Coptic alphabet

The Coptic alphabet is the script used for writing the Coptic language. The repertoire of glyphs is based on the Greek alphabet augmented by letters borrowed from the Egyptian Demotic and is the first alphabetic script used for the Egyptian language. There are several Coptic alphabets, as the Coptic writing system may vary greatly among the various dialects and subdialects of the Coptic language.

Coptic alphabet
Script type
Time period
2nd century A.D.[1] to present (in Coptic liturgy)
Directionleft-to-right Edit this on Wikidata
LanguagesCoptic language
Related scripts
Parent systems
Child systems
Old Nubian
ISO 15924
ISO 15924Copt, 204 Edit this on Wikidata, ​Coptic
Unicode alias
 This article contains phonetic transcriptions in the International Phonetic Alphabet (IPA). For an introductory guide on IPA symbols, see Help:IPA. For the distinction between [ ], / / and ⟨ ⟩, see IPA § Brackets and transcription delimiters.


The letters of the Coptic Alphabet.

The Coptic alphabet has a long history, going back to the Hellenistic period, when the Greek alphabet was used to transcribe Demotic texts, with the aim of recording the correct pronunciation of Demotic. During the first two centuries of the Common Era, an entire series of spiritual texts were written in what scholars term Old Coptic, Egyptian language texts written in the Greek alphabet. A number of letters, however, were derived from Demotic, and many of these (though not all) are used in "true" Coptic writing. With the spread of Christianity in Egypt, by the late 3rd century, knowledge of hieroglyphic writing was lost, as well as Demotic slightly later, making way for a writing system more closely associated with the Christian church. By the 4th century, the Coptic alphabet was "standardised", particularly for the Sahidic dialect. (There are a number of differences between the alphabets as used in the various dialects in Coptic.) Coptic is not generally used today except by the members of the Coptic Orthodox Church to write their religious texts. All the Gnostic codices found in Nag Hammadi used the Coptic alphabet.

The Old Nubian alphabet—used to write Old Nubian, a Nilo-Saharan language —is written mainly in an uncial Greek alphabet, which borrows Coptic and Meroitic letters of Demotic origin into its inventory.


The Coptic alphabet was the first Egyptian writing system to indicate vowels, making Coptic documents invaluable for the interpretation of earlier Egyptian texts. Some Egyptian syllables had sonorants but no vowels; in Sahidic, these were written in Coptic with a line above the entire syllable. Various scribal schools made limited use of diacritics: some used an apostrophe as a word divider and to mark clitics, a function of determinatives in logographic Egyptian; others used diereses over and to show that these started a new syllable, others a circumflex over any vowel for the same purpose.[2]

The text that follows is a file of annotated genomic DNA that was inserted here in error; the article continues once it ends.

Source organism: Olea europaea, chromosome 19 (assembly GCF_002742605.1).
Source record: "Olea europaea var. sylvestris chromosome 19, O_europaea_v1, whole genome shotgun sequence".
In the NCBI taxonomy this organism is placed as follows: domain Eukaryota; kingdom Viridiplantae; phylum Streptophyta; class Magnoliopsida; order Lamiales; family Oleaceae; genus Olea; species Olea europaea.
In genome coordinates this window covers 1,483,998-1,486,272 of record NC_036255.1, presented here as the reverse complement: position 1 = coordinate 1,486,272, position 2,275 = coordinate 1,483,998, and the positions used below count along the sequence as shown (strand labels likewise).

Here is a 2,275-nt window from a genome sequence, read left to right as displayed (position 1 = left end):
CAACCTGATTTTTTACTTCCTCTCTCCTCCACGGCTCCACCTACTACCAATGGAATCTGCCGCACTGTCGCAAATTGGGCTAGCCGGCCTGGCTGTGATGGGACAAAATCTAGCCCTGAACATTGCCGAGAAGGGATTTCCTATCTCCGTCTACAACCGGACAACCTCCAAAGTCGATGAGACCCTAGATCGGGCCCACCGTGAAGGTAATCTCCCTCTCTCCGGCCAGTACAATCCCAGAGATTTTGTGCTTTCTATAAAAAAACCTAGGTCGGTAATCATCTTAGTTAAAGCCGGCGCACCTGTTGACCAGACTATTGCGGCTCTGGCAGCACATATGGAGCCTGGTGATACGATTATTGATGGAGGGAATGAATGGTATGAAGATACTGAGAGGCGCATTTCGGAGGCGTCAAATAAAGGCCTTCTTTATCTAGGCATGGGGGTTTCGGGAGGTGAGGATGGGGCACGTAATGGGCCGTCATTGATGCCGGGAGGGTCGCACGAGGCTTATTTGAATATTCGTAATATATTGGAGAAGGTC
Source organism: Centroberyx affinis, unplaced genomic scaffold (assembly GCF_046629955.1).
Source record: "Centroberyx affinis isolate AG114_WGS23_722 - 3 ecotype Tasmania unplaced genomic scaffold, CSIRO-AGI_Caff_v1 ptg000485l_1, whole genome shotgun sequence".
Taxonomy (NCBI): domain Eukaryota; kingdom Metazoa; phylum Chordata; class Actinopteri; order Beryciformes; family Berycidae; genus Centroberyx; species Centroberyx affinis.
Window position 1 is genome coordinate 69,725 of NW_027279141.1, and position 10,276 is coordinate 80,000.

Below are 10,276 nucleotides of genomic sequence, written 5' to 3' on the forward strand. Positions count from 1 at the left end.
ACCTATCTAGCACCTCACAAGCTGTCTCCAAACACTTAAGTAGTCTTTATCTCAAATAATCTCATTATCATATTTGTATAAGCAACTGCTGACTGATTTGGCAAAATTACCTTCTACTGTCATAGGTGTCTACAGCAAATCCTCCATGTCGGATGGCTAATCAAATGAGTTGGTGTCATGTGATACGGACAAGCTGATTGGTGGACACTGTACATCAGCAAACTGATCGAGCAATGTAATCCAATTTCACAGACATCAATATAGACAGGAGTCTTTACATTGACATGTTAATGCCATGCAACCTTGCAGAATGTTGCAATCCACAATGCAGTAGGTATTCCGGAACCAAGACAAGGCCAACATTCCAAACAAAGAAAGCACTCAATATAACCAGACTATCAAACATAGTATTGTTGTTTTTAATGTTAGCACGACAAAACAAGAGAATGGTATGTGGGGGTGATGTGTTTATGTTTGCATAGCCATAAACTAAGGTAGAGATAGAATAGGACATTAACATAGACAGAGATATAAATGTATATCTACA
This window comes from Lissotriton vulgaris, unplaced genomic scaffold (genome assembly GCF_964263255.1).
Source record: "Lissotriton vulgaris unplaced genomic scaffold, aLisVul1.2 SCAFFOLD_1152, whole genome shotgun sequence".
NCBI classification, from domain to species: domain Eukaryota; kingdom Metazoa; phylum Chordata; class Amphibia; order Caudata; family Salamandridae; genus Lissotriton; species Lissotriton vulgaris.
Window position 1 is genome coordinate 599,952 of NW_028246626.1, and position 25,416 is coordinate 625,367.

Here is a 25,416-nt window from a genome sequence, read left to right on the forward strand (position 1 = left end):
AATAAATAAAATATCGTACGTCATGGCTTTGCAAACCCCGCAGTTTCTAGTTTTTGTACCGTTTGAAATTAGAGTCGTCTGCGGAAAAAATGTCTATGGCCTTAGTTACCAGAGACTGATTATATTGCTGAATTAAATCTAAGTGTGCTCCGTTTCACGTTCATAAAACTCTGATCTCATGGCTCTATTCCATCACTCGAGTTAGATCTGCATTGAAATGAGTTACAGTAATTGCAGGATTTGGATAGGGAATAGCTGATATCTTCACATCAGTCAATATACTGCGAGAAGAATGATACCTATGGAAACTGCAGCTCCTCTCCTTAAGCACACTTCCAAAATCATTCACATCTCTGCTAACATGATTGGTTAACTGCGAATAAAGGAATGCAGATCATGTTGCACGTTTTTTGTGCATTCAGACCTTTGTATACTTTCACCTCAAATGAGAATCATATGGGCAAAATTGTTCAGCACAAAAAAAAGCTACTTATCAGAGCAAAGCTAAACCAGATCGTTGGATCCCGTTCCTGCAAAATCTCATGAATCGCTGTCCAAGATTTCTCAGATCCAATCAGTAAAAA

The Coptic alphabet's glyphs are largely based on the Greek alphabet, another help in interpreting older Egyptian texts,[3] with 24 letters of Greek origin; 6 or 7 more were retained from Demotic, depending on the dialect (6 in Sahidic, another each in Bohairic and Akhmimic).[2] In addition to the alphabetic letters, the letter ϯ stood for the syllable /te/ or /de/.

As the Coptic alphabet is simply a typeface of the Greek alphabet,[4] with a few added letters, it can be used to write Greek without any transliteration schemes. Latin equivalents would include the Icelandic alphabet (which likewise has added letters), or the Fraktur alphabet (which has distinctive forms). While initially unified with the Greek alphabet by Unicode, a proposal was later accepted to separate it, with the proposal noting that Coptic is never written using modern Greek letter-forms (unlike German, which may be written with Fraktur or Roman Antiqua letter-forms), and that the Coptic letter-forms have closer mutual legibility with the Greek-based letters incorporated into the separately encoded Cyrillic alphabet than with the forms used in modern Greek.[5][6]


These are the letters that are used for writing the Coptic language.

Uppercase (Image) Lowercase (Image) Uppercase (Unicode) Lowercase


Numeric value Letter Name[7] Greek equivalent Transliteration Sahidic
Late Coptic
Greco-Bohairic pronunciation[10]
    1 Alpha Α, α a [a] [a] [æ, ɑ] [ɐ]
    2 Beta Β, β b [β] [β]
(final [b])
(final [b])
[b, v]
    3 Gamma Γ, γ g [k]
(marked Greek words)
, g, ŋ](only in Greek loanwords) , g, ŋ]
    4 Delta Δ, δ d [t]
(marked Greek words)

(only in Greek loanwords)

, d]
    5 Eey Ε, ε ə [ɛ, ə]
(ei = [iː, j])
[ɛ, ə] [æ, ɑ] [e̞]
    6 Soou (6) ϛ
Ϛ, ϛ*
( ,  )
s͡t[note 1]
    7 Zeta Ζ, ζ z [s]
(marked Greek words)

(only in Greek loanwords)

    8 Eta Η, η aa, ê [eː] [e] [æ, ɑ, ɪ] [iː]
    9 Theta Θ, θ th [t.h] [tʰ] [t] [θ]
    10 Iota Ι, ι i [iː, j] [i, j, ə] [ɪ, j] [i,j,ɪ]
    20 Kappa Κ, κ k [k] [kʼ, k] [k] [k]
    30 Lola Λ, λ l [l] [l] [l] [l]
    40 Mey Μ, μ m [m] [m] [m] [m]
    50 Ney Ν, ν n [n] [n] [n] [n]
    60 Exi Ξ, ξ ks [ks]

(only in Greek loanwords)

[ks, e̞ks]
    70 O Ο, ο o [ɔ] [ɔ] [ɔ] [o̞, u]
    80 Pi Π, π p [p] [p] [b] [p]
    100 Roo Ρ, ρ r [ɾ~r] [ɾ~r] [ɾ~r] [ɾ~r]
    200 Seema Σ, σ, ς s [s] [s] [s] [s]
    300 Tav Τ, τ t [t] [tʼ, t] [d]
(final [t])
    400 Upsilon Υ, υ u [w] (ou = [uː, w]) [ɪ, w] (ou = [u, w]) [i, w, v, u]
    500 Phi Φ, φ ph [p.h] [pʰ] [b~f] [f]
    600 Chi Χ, χ kh [k.h] [kʰ] [k]
[k, x, ç]
    700 Epsi Ψ, ψ ps [bs]

(only in Greek loanwords)

[ps, e̞ps]
    800 Oou Ω, ω ô [oː] [o] [u] [o̞ː]
    Ϣ ϣ Shai (none) š [ʃ] [ʃ] [ʃ] [ʃ]
    Ϥ ϥ 90 Fai ϙ
(numerical value)
f [f] [f] [f] [f]
    Ϧ (Ⳉ) ϧ (ⳉ)
[note 2]
Khai (none) x NA [x] [x] [x]
    Ϩ ϩ Hori (none) h [h] [h] [h] [h]
    Ϫ ϫ Janja (none) j [t͡ʃ] [t͡ʃʼ, t͡ʃ] [ɟ] [g, dʒ]
    Ϭ ϭ Cheema (none) c [kʲ] [t͡ʃʰ] [ʃ] [tʃ, e̞tʃ]
    Ϯ ϯ Ti (none) ti [tiː] [tʼi, ti, tə] [di] [ti]
    900 Sampi Ϡ,ϡ
(numerical value)
  1. ^ The upper line of s connected with t to distinguishes it from the standalone "s" and "t"
  2. ^ Akhmimic dialect uses the letter for /x/. No name is recorded.

Letters derived from DemoticEdit